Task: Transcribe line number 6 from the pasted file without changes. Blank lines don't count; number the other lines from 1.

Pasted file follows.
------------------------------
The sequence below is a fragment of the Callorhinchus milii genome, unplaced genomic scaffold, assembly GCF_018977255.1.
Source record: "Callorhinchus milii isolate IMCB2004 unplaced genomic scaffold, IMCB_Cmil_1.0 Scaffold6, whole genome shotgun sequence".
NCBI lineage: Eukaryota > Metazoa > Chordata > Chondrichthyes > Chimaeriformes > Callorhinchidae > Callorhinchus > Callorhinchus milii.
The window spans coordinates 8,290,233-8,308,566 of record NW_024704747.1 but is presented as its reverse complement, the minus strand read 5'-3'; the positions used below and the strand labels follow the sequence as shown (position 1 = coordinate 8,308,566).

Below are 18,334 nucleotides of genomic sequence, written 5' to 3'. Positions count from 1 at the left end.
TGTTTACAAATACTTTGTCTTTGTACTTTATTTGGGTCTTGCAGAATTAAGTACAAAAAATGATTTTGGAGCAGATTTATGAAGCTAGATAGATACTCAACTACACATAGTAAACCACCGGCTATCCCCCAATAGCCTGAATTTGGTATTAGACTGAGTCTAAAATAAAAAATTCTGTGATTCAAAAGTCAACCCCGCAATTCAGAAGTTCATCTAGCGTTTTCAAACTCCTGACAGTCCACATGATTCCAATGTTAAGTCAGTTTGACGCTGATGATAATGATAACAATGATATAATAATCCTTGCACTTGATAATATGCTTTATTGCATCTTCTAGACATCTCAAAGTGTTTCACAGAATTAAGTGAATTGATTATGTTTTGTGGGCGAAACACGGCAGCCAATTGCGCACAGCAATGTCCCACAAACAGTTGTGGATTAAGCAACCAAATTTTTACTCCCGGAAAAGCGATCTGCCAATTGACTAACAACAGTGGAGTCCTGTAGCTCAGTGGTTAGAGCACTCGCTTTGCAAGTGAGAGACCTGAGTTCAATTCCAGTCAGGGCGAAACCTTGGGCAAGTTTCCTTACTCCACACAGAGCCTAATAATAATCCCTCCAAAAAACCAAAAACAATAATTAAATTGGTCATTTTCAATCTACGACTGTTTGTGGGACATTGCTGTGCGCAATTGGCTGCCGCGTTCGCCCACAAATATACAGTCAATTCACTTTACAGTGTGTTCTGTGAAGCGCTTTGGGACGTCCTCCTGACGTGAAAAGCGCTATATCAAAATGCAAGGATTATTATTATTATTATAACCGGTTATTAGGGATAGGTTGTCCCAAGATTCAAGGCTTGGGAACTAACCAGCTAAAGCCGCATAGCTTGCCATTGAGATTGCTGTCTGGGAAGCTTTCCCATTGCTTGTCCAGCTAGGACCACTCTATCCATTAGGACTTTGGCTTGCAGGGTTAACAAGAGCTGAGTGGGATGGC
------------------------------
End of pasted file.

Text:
TGTTTACAAATACTTTGTCTTTGTACTTTATTTGGGTCTTGCAGAATTAAGTACAAAAAATGATTTTGGAGCAGATTTATGAAGCTAGATAGATACTCAACTACACATAGTAAACCACCGGCTATCCCCCAATAGCCTGAATTTGGTATTAGACTGAGTCTAAAATAAAAAATTCTGTGATTCAAAAGTCAACCCCGCAATTCAGAAGTTCATCTAGCGTTTTCAAACTCCTGACAGTCCACATGATTCCAATGTTAAGTCAGTTTGACGCTGATGATAATGATAACAATGATATAATAATCCTTGCACTTGATAATATGCTTTATTGCATCTTCTAGACATCTCAAAGTGTTTCACAGAATTAAGTGAATTGATTATGTTTTGTGGGCGAAACACGGCAGCCAATTGCGCACAGCAATGTCCCACAAACAGTTGTGGATTAAGCAACCAAATTTTTACTCCCGGAAAAGCGATCTGCCAATTGACTAACAACAGTGGAGTCCTGTAGCTCAGTGGTTAGAGCACTCGCTTTGCAAGTGAGAGACCTGAGTTCAATTCCAGTCAGGGCGAAACCTTGGGCAAGTTTCCTTACTCCACACAGAGCCTAATAATAATCCCTCCAAAAAACCAAAAACAATAATTAAATTGGTCATTTTCAATCTACGACTGTTTGTGGGACATTGCTGTGCGCAATTGGCTGCCGCGTTCGCCCACAAATATACAGTCAATTCACTTTACAGTGTGTTCTGTGAAGCGCTTTGGGACGTCCTCCTGACGTGAAAAGCGCTATATCAAAATGCAAGGATTATTATTATTATTATAACCGGTTATTAGGGATAGGTTGTCCCAAGATTCAAGGCTTGGGAACTAACCAGCTAAAGCCGCATAGCTTGCCATTGAGATTGCTGTCTGGGAAGCTTTCCCATTGCTTGTCCAGCTAGGACCACTCTATCCATTAGGACTTTGGCTTGCAGGGTTAACAAGAGCTGAGTGGGATGGC